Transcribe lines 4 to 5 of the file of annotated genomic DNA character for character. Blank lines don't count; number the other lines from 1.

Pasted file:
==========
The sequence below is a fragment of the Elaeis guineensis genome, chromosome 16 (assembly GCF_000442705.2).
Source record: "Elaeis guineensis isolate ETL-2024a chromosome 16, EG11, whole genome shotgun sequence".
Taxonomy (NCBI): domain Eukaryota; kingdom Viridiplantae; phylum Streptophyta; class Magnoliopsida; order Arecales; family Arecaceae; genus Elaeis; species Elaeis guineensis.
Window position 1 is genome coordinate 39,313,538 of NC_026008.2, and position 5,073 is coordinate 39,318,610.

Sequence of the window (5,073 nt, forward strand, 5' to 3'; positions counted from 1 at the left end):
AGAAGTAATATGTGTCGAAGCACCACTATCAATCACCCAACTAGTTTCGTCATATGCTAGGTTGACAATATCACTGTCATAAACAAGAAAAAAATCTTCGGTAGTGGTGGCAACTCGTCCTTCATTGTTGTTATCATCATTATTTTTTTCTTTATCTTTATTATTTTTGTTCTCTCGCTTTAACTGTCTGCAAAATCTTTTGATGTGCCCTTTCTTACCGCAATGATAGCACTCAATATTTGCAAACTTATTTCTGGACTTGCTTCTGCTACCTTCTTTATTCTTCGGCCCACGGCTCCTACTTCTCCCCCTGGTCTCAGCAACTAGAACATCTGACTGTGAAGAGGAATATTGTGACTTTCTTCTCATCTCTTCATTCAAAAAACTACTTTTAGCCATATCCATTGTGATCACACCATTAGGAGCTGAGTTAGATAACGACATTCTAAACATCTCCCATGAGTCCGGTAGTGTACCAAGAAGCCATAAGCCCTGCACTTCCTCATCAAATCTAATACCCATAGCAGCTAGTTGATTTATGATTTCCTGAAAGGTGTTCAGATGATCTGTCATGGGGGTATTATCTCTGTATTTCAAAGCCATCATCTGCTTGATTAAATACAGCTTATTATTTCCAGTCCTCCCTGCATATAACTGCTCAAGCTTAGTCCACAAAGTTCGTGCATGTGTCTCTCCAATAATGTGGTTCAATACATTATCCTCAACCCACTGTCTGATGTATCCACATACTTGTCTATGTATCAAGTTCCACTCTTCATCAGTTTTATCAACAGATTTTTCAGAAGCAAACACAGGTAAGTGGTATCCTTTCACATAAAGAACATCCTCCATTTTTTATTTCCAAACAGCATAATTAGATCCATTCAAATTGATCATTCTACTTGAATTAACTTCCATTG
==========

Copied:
Window position 1 is genome coordinate 39,313,538 of NC_026008.2, and position 5,073 is coordinate 39,318,610.

Sequence of the window (5,073 nt, forward strand, 5' to 3'; positions counted from 1 at the left end):